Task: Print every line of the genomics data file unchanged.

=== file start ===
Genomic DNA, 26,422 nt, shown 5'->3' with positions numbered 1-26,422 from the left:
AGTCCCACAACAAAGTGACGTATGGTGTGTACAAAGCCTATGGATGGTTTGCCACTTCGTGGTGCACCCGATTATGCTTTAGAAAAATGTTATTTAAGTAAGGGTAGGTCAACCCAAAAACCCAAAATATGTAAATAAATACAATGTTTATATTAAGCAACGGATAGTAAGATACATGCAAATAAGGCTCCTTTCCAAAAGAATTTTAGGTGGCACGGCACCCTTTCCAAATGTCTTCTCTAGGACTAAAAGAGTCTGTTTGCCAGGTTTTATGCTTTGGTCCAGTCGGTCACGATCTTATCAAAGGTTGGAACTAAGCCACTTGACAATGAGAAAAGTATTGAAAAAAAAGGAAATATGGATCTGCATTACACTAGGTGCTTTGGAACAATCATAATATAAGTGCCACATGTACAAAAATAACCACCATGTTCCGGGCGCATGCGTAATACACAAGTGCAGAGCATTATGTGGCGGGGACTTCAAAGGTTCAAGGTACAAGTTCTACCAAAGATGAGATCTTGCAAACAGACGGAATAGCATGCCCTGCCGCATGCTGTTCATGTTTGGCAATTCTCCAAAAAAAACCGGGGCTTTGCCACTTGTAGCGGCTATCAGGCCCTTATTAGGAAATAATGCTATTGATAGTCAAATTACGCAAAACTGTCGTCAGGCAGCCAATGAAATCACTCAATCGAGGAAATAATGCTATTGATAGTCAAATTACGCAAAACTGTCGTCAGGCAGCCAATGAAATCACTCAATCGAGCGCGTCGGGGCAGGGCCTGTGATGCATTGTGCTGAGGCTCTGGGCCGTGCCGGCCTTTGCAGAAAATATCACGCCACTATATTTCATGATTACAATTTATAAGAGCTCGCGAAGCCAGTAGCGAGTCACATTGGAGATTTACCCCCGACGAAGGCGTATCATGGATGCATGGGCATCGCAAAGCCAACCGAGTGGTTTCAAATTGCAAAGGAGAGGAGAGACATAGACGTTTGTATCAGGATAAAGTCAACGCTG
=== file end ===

Genomic DNA, 26,422 nt, shown 5'->3' with positions numbered 1-26,422 from the left:
AGTCCCACAACAAAGTGACGTATGGTGTGTACAAAGCCTATGGATGGTTTGCCACTTCGTGGTGCACCCGATTATGCTTTAGAAAAATGTTATTTAAGTAAGGGTAGGTCAACCCAAAAACCCAAAATATGTAAATAAATACAATGTTTATATTAAGCAACGGATAGTAAGATACATGCAAATAAGGCTCCTTTCCAAAAGAATTTTAGGTGGCACGGCACCCTTTCCAAATGTCTTCTCTAGGACTAAAAGAGTCTGTTTGCCAGGTTTTATGCTTTGGTCCAGTCGGTCACGATCTTATCAAAGGTTGGAACTAAGCCACTTGACAATGAGAAAAGTATTGAAAAAAAAGGAAATATGGATCTGCATTACACTAGGTGCTTTGGAACAATCATAATATAAGTGCCACATGTACAAAAATAACCACCATGTTCCGGGCGCATGCGTAATACACAAGTGCAGAGCATTATGTGGCGGGGACTTCAAAGGTTCAAGGTACAAGTTCTACCAAAGATGAGATCTTGCAAACAGACGGAATAGCATGCCCTGCCGCATGCTGTTCATGTTTGGCAATTCTCCAAAAAAAACCGGGGCTTTGCCACTTGTAGCGGCTATCAGGCCCTTATTAGGAAATAATGCTATTGATAGTCAAATTACGCAAAACTGTCGTCAGGCAGCCAATGAAATCACTCAATCGAGGAAATAATGCTATTGATAGTCAAATTACGCAAAACTGTCGTCAGGCAGCCAATGAAATCACTCAATCGAGCGCGTCGGGGCAGGGCCTGTGATGCATTGTGCTGAGGCTCTGGGCCGTGCCGGCCTTTGCAGAAAATATCACGCCACTATATTTCATGATTACAATTTATAAGAGCTCGCGAAGCCAGTAGCGAGTCACATTGGAGATTTACCCCCGACGAAGGCGTATCATGGATGCATGGGCATCGCAAAGCCAACCGAGTGGTTTCAAATTGCAAAGGAGAGGAGAGACATAGACGTTTGTATCAGGATAAAGTCAACGCTG